Moving from CVS, I'd assumed that git add simply notified git that the specified file was under version control. I'd also assumed, again from CVS, that I either needed to supply the full path to each file I wanted to commit or use git commit -a to push the lot. But I quickly realised that what I'd actually done was to hit on a particular set of options that combined the two steps of moving the file to the staging area and committing it to the repository.

So I'd actually been missing a really useful feature: the ability to stage up copies of particular files ready for a commit whilst still working on others — something that seems extremely well suited to my usual cyclical method of debugging and testing.

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November 14th, 2015

07:10 pm: Make me to know mine end...
Via my parents, a reminder that it is the 75th anniversary of the bombing of Coventry and the destruction of the old cathedral. I suppose this should probably be Britten's War Requiem but on a day like today Johannes Brahms' setting of Psalm 39 from A German Requiem feels more appropriate.

Lord, make me to know mine end, and the measure of my days, what it is; that I may know how frail I am.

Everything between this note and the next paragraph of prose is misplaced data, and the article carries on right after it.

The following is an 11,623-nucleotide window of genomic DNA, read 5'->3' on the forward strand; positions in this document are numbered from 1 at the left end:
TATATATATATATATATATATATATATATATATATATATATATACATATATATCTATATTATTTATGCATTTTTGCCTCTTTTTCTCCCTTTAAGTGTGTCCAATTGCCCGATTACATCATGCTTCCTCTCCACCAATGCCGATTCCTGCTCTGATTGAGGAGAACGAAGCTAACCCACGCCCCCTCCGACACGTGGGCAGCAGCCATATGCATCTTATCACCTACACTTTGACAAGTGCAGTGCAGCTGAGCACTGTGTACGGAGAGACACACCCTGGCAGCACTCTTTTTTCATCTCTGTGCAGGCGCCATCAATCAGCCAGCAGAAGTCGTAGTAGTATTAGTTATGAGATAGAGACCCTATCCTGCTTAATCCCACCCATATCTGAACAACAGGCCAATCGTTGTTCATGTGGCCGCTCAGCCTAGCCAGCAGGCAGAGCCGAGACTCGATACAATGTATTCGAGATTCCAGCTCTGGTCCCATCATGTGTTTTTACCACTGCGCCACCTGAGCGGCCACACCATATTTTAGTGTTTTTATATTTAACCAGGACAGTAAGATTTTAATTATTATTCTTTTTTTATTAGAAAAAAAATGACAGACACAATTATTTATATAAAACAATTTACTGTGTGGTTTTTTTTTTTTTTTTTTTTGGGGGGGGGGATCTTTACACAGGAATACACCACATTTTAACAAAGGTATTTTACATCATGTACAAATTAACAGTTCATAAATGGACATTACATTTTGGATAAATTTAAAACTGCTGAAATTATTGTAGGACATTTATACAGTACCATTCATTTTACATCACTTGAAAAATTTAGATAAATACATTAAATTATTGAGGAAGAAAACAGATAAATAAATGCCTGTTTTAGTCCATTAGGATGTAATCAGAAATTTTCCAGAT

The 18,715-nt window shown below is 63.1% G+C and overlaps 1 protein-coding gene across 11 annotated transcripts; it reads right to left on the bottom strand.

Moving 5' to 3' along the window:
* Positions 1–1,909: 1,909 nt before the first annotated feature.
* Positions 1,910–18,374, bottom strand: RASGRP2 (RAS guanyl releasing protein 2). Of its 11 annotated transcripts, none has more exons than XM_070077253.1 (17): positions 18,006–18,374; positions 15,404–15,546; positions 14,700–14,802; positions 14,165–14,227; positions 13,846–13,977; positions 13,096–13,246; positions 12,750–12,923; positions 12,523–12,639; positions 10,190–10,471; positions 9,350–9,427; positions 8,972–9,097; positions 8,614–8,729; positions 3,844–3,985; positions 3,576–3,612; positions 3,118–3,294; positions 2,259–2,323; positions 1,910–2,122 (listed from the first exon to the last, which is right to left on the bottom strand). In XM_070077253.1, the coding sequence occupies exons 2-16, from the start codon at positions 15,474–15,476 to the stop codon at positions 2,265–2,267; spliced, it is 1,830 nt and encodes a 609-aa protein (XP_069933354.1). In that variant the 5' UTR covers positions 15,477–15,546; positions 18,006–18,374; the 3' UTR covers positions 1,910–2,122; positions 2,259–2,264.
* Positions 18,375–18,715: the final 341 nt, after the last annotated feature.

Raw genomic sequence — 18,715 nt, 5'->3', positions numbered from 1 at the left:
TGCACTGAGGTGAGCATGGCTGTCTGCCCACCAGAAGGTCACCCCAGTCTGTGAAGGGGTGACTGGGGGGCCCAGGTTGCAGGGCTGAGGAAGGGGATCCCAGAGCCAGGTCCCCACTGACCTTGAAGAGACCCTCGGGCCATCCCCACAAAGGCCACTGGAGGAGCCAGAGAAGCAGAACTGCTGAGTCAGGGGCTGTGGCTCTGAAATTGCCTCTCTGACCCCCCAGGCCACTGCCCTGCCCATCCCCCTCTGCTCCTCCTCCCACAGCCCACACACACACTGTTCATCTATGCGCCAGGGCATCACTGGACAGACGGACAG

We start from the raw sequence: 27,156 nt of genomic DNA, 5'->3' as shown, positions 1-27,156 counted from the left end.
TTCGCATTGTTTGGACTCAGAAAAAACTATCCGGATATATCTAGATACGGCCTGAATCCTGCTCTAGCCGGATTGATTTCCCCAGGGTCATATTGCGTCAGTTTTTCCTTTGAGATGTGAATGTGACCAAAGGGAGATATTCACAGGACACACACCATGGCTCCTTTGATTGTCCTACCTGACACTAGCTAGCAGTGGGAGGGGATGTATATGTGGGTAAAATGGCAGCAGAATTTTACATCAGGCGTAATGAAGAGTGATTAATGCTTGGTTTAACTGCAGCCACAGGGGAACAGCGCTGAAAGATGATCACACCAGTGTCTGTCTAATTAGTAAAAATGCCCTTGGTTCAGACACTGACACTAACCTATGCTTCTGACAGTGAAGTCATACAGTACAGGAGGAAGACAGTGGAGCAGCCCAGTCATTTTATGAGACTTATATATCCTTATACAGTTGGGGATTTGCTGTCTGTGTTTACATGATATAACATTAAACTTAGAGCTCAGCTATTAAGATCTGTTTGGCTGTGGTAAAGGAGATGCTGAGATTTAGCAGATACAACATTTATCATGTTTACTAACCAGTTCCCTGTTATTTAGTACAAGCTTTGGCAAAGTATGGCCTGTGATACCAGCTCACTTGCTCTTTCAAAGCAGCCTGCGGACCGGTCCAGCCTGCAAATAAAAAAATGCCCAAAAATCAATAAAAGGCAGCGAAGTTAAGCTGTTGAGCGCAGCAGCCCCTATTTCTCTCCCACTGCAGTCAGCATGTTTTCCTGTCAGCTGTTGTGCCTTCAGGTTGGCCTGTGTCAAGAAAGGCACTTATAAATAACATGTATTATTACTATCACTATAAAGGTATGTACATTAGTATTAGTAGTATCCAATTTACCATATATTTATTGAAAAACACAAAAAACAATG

Behold, thou hast made my days as an handbreadth; and mine age is as nothing before thee: verily every man at his best state is altogether vanity.
Surely every man walketh in a vain shew: surely they are disquieted in vain: he heapeth up riches, and knoweth not who shall gather them.
And now, Lord, what wait I for? my hope is in thee.

But the souls of the righteous are in the hand of God, and there shall no torment touch them.

Here is Dietrich Fischer-Dieskau, matchless and authoritative as the baritone soloist, accompanied by Otto Klemperer and the Philharmonia in Kingsway Hall in 1961.

10:17 am: Fourth parkrun
Much better weather than last week and an improved result: I knocked just shy of a minute off my PB, finishing in 20:41.

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November 13th, 2015

04:45 pm: Bouldering baby steps
Via my parents, an insight into my early bouldering career.

Crushing it...Collapse )

I'm not too sure about the cheeky use of my right knee but the placement of the left foot doesn't look half bad...


November 9th, 2015

09:52 pm: Combination day
Day of the big integration, with much time spent waiting for components to bounce — a frustrating process that required everything to come up cleanly and without errors before the rest of the work could go ahead. But despite various minor teething problems, all of which were obvious in hindsight, everything was completed ahead of schedule and with very little fuss.


November 8th, 2015

08:03 pm: Mahler Ten by way of Barshai
Interesting decision by Rob Cowan on R3 to follow this morning's Remembrance Sunday silence with the final Mahler's 10th Symphony, choosing Rudolf Barshai's completion over the better known performing version produced by Deryck Cooke:


November 7th, 2015

08:16 pm: Mackerras' Fireworks
Arriving home in time to catch part of this morning's Building a Library on Handel's Music for the Royal Fireworks, I was more than a little startled when I turned on the radio to be confronted with Charles Mackerras' large scale modern instrument performance with the LSO in the late 1970s.

Very definitely full-fat Handel...